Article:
2023 was a year where we saw buyers and sellers of commercial real estate assets not necessarily always aligned on pricing against a backdrop of lending headwinds. As the year drew to a close, visible signs of distress were reported to be emerging in certain corners of the real estate sector which may well bring fruitful opportunities in 2024 for property investors looking to acquire new assets via distressed or enforced sales. But what is a "distressed" property sale and what are the key considerations for buyers looking to acquire these types of assets?

The term "distressed property sale" is often used in Scotland to describe various scenarios which can include:-

  • the sale of a property by an insolvency practitioner due to the owner of the property being placed into a formal insolvency process such as administration or liquidation;
  • a sale directly by the lender following an enforcement scenario; and
  • a consensual sale where the property owner and the lender have agreed that the property requires to be sold in order to avoid a default and enforcement scenario.

Establishing the exact nature and context of the "distressed sale" will be the first step for any potential buyer as this will determine who the contracting parties will be, the paper trail which requires to be audited to confirm that there is a valid title to sell and the level of information which is likely to be available to the buyer as part of the due diligence process.

In most distressed disposals, the property will be "sold as seen" which means that whilst the buyer may be provided with any information which is held by the seller, it is possible that this will be limited, will be provided on a non-reliance basis only and it will be for the buyer to satisfy themselves on any gaps. Whilst in a standard commercial sale, it is the expectation that the seller will provide the buyer with a full due diligence pack for review, quite often the buyer of a distressed asset will need to procure and pay for their own searches and they may require to reconstitute missing title deeds, leases, local authority and other documentation. It is also unlikely that an insolvency practitioner or lender will be in a position to provide any warranties in the sale contract as, from a practical perspective, they will not normally have the same level of information regarding the property as the owner, they may not have been directly involved in the day to day management so will not necessarily have full visibility on all potentially relevant issues and they will not want to risk exposure to a future breach of warranty claim.

If the asset is an investment property then the buyer should seek to establish the rental position under any occupancy agreements as soon as possible. This should include requesting current arrears statements, rental payment histories and confirmation of any rent deposits held. If there are substantial arrears then an early discussion as to whether the rents will be apportioned at completion on the basis of the rents receivable or those which have actually been received is likely to be beneficial to both parties. Similarly, the service charge information should be carefully reviewed to establish where any shortfalls, service charge caps or missing landlord contributions exist and a suitable date for when the final service charge reconciliation will occur should be agreed as an insolvency practitioner or lender may require this to be sooner rather than later to facilitate as clean and swift an exit as possible post-sale.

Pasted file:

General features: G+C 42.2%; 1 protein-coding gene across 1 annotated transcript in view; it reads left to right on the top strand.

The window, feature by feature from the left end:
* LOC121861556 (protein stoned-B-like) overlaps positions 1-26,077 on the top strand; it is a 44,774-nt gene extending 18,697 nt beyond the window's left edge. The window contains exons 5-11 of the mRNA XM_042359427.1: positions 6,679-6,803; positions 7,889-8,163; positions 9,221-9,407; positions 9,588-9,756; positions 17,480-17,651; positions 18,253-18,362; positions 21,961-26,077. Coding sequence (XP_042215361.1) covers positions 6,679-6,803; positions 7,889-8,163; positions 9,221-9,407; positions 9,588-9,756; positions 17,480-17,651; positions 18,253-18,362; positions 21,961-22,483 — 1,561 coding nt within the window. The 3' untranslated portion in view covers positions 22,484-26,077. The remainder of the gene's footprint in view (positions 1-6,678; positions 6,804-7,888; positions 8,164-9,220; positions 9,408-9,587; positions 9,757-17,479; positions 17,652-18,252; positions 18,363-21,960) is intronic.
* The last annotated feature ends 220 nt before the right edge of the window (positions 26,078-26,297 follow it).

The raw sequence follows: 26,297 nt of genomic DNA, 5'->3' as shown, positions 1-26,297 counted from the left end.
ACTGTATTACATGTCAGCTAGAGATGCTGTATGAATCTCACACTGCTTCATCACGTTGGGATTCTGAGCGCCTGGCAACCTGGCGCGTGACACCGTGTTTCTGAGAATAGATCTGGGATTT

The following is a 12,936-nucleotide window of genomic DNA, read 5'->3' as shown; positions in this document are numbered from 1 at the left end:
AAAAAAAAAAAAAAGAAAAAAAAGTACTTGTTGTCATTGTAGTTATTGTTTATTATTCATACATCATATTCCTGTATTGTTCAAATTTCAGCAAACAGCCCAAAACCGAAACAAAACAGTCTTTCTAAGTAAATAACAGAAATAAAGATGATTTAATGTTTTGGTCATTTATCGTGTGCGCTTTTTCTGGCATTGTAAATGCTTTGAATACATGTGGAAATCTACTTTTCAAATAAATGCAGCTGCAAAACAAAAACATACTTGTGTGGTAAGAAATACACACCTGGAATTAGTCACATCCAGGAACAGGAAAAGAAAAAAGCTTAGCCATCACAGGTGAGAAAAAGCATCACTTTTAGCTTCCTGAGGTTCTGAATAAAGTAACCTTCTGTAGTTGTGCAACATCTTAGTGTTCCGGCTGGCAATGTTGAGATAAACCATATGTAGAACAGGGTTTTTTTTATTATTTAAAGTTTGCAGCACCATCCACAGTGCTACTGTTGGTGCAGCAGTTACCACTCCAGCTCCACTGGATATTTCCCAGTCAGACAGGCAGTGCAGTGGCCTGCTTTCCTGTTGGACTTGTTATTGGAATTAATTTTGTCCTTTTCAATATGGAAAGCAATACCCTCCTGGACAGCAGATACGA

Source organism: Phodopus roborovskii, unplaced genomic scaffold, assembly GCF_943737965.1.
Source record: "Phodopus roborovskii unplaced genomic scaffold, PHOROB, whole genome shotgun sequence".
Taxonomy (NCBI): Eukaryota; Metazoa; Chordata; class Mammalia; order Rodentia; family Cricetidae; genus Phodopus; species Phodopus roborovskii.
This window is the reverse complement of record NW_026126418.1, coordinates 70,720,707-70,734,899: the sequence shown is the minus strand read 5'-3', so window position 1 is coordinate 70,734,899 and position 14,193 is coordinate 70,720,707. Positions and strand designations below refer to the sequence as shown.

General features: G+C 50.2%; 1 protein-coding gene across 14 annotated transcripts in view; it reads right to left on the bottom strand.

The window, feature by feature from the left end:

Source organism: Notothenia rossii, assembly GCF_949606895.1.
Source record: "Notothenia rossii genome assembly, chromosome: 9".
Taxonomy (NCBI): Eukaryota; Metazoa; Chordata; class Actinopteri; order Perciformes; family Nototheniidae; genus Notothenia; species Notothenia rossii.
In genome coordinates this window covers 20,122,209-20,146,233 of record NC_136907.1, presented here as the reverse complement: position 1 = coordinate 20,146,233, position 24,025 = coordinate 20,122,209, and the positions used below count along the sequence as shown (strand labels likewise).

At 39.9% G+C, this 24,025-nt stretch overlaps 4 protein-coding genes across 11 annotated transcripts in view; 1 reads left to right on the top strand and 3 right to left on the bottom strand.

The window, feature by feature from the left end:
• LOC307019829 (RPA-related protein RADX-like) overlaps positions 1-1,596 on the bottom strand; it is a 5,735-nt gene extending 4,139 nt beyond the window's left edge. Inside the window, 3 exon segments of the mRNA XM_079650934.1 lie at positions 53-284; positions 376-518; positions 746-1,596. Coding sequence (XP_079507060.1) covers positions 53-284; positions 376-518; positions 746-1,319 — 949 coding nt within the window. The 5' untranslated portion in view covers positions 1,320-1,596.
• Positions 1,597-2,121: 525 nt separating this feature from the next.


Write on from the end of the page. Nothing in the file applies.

When acquiring a distressed property, the buyer should be aware that it is likely that the seller will be looking for the buyer to take the property warts and all and the usual sale warranties will not normally be provided. This means that carrying out thorough due diligence will be imperative from the buyer's perspective and maximising information which is available via public sources, such as the Scottish Land Register, Companies House and the local authority planning portal can all assist with that process. Where issues arise as a result of title defects, missing information and/or lack of warranties being provided then title insurance may be a suitable and commercial option which can be explored to still allow matters to progress. So whilst the buyer of a distressed property should be aware that that the disposal process is likely to differ from a standard commercial sale, this does not mean that the acquisition cannot progress - the key issue for a potential buyer is to ensure that their legal, technical and management reporting is thorough and dovetails insofar as possible so that any potential gaps or issues can be identified as early as possible and mitigated accordingly.


Jennifer Guy

Senior Associate